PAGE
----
Morning Media Newsfeed 02.15.13
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CBS Corp. Set Record in Earnings for Quarter (NYT / Media Decoder)
The CBS Corporation set records in the fourth quarter for operating income and adjusted operating income, the company said Thursday, but the results were short of some analysts' expectations and its share price fell in after-hours trading. The adjusted net earnings of $414 million produced earnings of 64 cents a share, also a quarterly record for CBS, though some analysts had forecast income as high as 69 cents. LA Times / Company Town Nonetheless, CBS posted a record fourth quarter. The company's bottom line was boosted by increases in fees paid by cable operators to retransmit CBS' broadcast signal and revenue from its Internet streaming deals. CBS' shows are in demand by such services as Netflix and Amazon.com. Forbes / Great Speculations While higher ad pricing will be a critical factor governing the ad revenue growth, we expect to see additional contribution from political ad spending. This will be reflected not only for CBS Network, but also for local broadcasting stations and CBS radio.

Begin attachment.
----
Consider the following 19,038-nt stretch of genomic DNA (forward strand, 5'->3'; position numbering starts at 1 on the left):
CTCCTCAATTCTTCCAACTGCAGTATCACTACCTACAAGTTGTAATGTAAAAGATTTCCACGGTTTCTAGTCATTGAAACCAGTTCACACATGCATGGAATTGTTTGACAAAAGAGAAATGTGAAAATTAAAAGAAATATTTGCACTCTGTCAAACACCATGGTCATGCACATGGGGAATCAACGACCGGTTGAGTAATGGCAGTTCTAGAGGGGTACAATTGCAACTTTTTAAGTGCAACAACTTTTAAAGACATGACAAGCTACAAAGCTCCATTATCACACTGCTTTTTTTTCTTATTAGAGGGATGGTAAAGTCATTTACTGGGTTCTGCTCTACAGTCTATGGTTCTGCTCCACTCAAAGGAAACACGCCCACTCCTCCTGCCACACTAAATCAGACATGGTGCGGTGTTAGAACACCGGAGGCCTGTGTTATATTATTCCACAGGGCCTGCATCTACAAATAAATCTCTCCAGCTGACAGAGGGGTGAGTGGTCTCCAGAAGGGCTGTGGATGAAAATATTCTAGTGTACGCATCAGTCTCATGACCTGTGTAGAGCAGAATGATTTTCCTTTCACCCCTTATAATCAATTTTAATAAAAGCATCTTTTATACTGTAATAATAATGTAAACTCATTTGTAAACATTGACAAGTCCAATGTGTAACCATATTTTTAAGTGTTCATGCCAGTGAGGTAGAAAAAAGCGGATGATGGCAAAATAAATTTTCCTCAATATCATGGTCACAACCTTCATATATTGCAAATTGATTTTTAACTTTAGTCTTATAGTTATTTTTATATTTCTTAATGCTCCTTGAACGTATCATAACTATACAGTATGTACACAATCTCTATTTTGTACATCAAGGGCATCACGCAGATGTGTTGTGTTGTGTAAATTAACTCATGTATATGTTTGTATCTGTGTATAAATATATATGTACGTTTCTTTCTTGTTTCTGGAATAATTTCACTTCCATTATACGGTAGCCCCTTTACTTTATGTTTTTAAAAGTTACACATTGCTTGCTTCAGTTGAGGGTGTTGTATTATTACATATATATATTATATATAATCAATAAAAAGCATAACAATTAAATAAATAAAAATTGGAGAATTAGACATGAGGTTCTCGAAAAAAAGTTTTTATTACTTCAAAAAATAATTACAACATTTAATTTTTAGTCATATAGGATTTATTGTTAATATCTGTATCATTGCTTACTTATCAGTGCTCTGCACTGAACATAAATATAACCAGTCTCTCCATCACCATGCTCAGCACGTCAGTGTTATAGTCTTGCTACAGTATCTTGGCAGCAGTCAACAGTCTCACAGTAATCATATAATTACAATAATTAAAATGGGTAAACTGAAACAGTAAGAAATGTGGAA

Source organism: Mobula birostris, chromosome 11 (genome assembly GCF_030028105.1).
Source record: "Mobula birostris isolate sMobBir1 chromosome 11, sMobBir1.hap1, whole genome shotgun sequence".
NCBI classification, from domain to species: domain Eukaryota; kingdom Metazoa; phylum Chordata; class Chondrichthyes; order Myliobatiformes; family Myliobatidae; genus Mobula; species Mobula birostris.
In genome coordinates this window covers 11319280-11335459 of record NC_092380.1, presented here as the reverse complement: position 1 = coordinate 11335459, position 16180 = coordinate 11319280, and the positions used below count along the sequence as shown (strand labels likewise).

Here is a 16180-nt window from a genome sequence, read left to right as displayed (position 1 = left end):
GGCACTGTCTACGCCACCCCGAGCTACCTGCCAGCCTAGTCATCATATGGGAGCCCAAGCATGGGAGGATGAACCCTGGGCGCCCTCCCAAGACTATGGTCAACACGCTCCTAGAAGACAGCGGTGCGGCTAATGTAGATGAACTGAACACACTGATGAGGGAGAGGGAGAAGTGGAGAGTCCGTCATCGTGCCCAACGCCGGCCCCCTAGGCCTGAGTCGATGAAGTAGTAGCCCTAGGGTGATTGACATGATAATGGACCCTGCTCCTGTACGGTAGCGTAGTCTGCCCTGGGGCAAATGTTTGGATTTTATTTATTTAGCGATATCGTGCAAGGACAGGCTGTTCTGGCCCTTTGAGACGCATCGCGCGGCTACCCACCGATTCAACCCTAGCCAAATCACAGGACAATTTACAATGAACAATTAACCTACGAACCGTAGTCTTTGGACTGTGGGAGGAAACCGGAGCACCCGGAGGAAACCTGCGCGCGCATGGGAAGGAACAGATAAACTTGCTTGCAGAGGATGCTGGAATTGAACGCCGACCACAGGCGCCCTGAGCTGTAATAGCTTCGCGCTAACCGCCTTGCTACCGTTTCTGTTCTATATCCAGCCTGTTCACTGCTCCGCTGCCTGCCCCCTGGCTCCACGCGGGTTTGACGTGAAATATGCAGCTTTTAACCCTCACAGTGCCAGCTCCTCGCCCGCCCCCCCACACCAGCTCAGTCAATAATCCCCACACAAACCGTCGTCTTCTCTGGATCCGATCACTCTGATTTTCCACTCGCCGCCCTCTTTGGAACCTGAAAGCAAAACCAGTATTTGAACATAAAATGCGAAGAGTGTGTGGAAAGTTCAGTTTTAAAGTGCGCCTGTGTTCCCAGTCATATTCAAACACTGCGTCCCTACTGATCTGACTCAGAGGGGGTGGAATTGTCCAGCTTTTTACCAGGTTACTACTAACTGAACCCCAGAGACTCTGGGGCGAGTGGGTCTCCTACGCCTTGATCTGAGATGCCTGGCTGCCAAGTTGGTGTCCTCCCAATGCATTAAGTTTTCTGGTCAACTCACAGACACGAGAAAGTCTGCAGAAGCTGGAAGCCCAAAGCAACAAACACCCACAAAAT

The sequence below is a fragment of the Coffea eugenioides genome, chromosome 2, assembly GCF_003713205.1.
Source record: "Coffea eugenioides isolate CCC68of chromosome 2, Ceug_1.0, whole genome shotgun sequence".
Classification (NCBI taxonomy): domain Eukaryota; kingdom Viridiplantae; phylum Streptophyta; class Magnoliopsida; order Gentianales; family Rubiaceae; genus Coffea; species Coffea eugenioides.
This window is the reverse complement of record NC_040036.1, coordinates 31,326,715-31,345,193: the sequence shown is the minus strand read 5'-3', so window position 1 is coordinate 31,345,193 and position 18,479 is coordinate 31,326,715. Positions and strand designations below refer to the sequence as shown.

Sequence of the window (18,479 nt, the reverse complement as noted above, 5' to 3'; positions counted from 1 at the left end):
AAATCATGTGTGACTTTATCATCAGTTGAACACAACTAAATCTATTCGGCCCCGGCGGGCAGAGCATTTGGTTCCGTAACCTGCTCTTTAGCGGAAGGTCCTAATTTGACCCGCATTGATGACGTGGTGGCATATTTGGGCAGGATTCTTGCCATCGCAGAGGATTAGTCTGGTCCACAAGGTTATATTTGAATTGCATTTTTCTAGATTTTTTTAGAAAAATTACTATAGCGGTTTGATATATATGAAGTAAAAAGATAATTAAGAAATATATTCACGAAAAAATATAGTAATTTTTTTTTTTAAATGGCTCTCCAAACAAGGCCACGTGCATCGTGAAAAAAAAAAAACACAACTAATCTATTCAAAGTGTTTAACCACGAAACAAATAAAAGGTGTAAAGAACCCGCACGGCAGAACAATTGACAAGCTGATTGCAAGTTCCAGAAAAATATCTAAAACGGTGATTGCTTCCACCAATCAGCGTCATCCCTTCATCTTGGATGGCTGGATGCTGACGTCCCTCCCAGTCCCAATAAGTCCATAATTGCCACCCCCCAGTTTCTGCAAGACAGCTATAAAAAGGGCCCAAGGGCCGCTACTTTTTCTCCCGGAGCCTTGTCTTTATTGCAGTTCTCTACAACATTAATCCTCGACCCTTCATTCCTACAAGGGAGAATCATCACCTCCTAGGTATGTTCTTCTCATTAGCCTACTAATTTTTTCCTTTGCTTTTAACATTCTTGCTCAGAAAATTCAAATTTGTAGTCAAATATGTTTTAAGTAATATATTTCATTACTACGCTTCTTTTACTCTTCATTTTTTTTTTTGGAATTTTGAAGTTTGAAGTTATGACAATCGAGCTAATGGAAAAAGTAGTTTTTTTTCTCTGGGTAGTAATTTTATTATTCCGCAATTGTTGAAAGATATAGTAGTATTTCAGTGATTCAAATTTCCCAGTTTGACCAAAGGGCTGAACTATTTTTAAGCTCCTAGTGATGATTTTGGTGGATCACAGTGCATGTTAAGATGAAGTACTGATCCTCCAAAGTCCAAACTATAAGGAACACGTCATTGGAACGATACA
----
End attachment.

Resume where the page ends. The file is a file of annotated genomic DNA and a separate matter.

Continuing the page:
Elon Musk's Data Doesn't Back Up His Claims of New York Times Fakery (The Atlantic Wire)